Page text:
This post is in continuation with a previous one and part of my Cambodia Travelogue. Details and pictures below are of the several temples that we visited at Angkor Wat on our second day in Cambodia. To read the previous part of this travelogue, please click on the link below.
Journey So Far: The Smiling Faces of Bayon, Cambodia
Most Western guides say that you need at least 3 days to appreciate the temple complex. They will also warn you against the oppressing heat of the noon sun; which is, in fact, true indeed. But rather than spending three days, we decided to cover the temple in a day to save time and money. Hence a bit of planning was required before the big battle.
The minor circuit around the temple is the orange one will cost you $15 in a Tuktuk. The major circuit is the route in green and will cost you $18. This can be a bit confusing for the newbie traveler. Our Tuktuk charged us $30 to cover both. What is a Tuktuk? It is a small three-wheeler kind of a deal which is used for public transport and sightseeing in the temple complex.
The Planning for Angkor Wat
In the words of Prof Michael Porter, The essence of strategy is what not to do. This is the mantra we followed and that would be my advice to you as well. Read on for more details.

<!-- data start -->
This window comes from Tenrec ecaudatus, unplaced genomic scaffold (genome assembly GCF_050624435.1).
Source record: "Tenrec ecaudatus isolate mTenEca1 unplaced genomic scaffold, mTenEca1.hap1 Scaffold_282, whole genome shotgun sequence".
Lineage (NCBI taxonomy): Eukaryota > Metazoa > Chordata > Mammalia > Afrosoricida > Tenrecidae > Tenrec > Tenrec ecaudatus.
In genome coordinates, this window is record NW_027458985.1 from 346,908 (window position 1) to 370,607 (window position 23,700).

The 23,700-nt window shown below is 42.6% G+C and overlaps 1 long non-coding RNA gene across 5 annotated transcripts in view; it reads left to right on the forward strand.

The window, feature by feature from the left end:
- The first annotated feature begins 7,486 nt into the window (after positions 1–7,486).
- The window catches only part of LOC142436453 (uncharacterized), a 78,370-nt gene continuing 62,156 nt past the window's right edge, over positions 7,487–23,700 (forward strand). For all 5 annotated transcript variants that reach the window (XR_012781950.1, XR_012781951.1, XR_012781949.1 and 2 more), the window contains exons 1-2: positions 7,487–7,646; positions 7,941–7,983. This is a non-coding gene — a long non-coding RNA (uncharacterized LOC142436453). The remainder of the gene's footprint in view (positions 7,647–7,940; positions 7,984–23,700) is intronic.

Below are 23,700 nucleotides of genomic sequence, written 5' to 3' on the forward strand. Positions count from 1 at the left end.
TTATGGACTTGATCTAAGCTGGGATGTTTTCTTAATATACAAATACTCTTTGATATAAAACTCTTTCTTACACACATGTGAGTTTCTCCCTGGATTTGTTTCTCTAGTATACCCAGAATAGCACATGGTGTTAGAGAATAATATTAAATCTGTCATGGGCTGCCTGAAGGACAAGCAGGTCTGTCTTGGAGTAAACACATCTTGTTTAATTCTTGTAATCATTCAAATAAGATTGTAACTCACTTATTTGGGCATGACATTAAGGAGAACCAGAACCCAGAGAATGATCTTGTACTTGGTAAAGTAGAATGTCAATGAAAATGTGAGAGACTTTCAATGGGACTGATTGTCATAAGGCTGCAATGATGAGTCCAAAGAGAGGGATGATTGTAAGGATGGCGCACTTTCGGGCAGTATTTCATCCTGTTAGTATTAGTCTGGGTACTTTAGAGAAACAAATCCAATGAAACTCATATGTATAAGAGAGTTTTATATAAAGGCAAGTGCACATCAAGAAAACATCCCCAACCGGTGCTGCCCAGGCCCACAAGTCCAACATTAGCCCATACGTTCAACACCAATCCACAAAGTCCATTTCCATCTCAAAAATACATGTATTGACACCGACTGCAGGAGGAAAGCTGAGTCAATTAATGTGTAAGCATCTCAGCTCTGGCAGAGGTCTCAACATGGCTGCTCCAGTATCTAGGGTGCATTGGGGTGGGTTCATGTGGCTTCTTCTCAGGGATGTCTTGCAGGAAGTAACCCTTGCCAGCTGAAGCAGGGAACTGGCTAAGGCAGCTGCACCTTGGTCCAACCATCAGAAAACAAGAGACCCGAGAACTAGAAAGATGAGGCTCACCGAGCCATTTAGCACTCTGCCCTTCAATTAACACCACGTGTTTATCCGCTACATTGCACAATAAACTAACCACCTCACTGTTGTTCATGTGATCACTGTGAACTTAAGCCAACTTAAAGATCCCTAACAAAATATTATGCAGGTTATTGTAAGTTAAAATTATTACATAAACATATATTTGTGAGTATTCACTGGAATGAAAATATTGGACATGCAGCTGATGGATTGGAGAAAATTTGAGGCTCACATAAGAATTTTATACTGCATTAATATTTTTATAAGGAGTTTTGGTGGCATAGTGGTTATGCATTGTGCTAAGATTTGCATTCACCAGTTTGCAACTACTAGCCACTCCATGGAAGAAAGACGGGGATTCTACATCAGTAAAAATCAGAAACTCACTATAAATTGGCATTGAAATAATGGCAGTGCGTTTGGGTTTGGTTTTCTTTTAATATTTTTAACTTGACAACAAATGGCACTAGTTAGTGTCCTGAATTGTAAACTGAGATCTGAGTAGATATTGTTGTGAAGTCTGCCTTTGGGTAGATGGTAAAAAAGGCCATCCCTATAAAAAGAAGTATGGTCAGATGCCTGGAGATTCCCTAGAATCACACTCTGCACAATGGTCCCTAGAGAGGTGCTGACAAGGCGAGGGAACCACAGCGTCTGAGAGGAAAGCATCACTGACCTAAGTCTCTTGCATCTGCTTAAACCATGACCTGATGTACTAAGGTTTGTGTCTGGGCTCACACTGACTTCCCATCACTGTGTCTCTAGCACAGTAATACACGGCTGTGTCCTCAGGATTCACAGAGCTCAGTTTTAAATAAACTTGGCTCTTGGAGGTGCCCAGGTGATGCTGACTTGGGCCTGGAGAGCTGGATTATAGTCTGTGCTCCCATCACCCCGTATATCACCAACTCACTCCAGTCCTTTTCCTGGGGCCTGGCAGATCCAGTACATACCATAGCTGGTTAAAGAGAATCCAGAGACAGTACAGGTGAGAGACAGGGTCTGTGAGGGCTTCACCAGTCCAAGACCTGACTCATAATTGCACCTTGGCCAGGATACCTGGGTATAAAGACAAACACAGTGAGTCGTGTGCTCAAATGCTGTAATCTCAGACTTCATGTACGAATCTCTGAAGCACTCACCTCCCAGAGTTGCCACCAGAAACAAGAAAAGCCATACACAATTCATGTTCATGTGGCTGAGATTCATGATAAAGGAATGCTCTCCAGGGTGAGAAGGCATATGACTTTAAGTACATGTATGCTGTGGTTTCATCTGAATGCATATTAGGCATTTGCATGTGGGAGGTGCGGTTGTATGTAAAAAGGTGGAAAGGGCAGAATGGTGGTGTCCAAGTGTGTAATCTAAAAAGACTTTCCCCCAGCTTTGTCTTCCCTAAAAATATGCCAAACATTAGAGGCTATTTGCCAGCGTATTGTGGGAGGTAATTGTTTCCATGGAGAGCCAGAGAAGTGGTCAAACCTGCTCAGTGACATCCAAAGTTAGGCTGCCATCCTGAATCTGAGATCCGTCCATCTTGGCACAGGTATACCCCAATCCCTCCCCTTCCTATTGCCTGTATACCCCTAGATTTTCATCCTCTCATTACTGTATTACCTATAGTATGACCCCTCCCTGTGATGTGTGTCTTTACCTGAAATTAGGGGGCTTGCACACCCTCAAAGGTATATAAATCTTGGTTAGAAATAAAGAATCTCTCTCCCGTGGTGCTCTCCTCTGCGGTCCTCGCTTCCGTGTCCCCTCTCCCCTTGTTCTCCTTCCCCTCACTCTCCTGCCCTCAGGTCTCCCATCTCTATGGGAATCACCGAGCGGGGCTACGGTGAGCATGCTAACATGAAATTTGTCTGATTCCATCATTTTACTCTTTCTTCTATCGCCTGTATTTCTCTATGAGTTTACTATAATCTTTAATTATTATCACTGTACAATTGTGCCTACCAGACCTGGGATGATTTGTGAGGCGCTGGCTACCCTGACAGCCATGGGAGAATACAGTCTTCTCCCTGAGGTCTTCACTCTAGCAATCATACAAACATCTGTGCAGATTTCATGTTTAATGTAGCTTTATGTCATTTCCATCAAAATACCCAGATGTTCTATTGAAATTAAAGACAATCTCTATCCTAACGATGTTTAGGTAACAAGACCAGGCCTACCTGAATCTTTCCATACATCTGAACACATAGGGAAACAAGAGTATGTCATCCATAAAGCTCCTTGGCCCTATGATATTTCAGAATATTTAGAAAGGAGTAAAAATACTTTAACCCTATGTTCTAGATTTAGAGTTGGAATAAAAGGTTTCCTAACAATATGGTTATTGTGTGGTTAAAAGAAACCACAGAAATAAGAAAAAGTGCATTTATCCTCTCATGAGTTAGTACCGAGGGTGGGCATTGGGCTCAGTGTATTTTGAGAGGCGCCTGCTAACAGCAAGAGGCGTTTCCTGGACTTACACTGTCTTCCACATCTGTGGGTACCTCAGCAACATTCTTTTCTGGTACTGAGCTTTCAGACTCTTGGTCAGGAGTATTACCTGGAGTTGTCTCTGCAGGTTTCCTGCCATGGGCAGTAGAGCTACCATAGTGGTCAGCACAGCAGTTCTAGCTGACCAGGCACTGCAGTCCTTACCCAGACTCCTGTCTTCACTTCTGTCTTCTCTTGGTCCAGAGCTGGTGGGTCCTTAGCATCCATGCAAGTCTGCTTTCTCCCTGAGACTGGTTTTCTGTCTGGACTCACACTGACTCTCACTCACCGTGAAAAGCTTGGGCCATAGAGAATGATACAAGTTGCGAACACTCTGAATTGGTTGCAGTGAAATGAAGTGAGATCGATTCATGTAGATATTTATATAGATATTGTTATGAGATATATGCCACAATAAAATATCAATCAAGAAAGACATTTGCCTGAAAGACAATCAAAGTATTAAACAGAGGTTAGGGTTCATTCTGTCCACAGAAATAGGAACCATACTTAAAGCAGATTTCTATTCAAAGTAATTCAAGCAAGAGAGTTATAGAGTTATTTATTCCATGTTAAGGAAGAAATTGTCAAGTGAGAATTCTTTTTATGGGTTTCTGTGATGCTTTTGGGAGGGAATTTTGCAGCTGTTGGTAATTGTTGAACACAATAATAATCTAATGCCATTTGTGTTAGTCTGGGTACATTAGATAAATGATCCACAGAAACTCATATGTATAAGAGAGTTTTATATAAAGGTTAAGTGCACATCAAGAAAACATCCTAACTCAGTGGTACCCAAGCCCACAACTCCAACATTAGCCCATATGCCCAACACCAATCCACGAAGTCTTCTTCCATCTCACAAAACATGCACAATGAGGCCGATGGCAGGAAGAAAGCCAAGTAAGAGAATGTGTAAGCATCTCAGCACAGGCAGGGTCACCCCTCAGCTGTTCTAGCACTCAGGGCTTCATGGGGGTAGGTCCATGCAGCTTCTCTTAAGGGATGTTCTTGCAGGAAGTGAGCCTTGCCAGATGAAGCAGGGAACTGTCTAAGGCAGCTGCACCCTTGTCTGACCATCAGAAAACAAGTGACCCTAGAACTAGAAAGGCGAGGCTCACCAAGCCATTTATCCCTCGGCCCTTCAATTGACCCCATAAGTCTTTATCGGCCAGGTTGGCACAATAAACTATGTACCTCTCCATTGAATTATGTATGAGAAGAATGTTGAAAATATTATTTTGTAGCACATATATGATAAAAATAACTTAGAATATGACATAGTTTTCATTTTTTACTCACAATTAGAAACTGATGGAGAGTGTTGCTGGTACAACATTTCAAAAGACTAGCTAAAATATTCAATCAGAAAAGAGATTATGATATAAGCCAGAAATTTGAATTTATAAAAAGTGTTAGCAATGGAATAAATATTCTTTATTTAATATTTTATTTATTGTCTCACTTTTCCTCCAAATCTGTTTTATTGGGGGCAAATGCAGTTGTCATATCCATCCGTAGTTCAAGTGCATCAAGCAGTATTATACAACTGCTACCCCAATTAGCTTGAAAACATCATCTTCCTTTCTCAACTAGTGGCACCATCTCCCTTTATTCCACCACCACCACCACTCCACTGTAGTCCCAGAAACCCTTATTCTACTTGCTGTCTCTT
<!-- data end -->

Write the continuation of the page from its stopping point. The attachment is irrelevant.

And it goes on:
Learn a little History
A visit to the Angkor National museum the day before will give you a brief insight about the Angkor temples, the history of the Khmers, the rivalry with Chams and the Indian influence on their history.
Know the Mythology
You cannot appreciate the murals on the walls of the Angkor Wat and Bayon without knowing a bit of Hindu mythology, and the various characters of Hinduism
Read the Geography
Get hold of a map of the Angkor Archaeological park which is available for free at all hotels. Do your research well, and explain to the Tuktuk driver the order in which you wish to see the temples. Don’t get tempted to see all in a day, you simply can’t.
Rise and Shine
Early bird catches the worm, and in case of Angkor Wat, gets the most beautiful pictures. Don’t miss the sunrise at Angkor Wat at any cost; otherwise, you will have ROMO (regret of missing out)
Sunrise spots: In front of Angkor Wat and Sras Srang (the Royal bath)
Sunset spots: Pre Rup or the mountain top temple of Phnom Bakheng
Ask your hotel the day before to give you a packed breakfast; and also carry about 2 liters of water along. Both water and food at the temple site are very costly.
Wear clothes that cover your legs till your knees and your shoulders too must be covered. I know it will be hot, but local traditions must be respected. After all, you are going to a temple, not a beach or a pub.
Banteay Srei temple closes everyday at 5:00 PM and Kbal Spean at 3:00 PM. All other temples open at 7:30AM and close at 5:30 PM. For latest updates, you can visit the website of APSARA.
Day at Angkor Wat: Our 24 Hours Of Action
And this is how our D-day turned out to be.
4 AM: Snoring…..zzzZZZZZZ!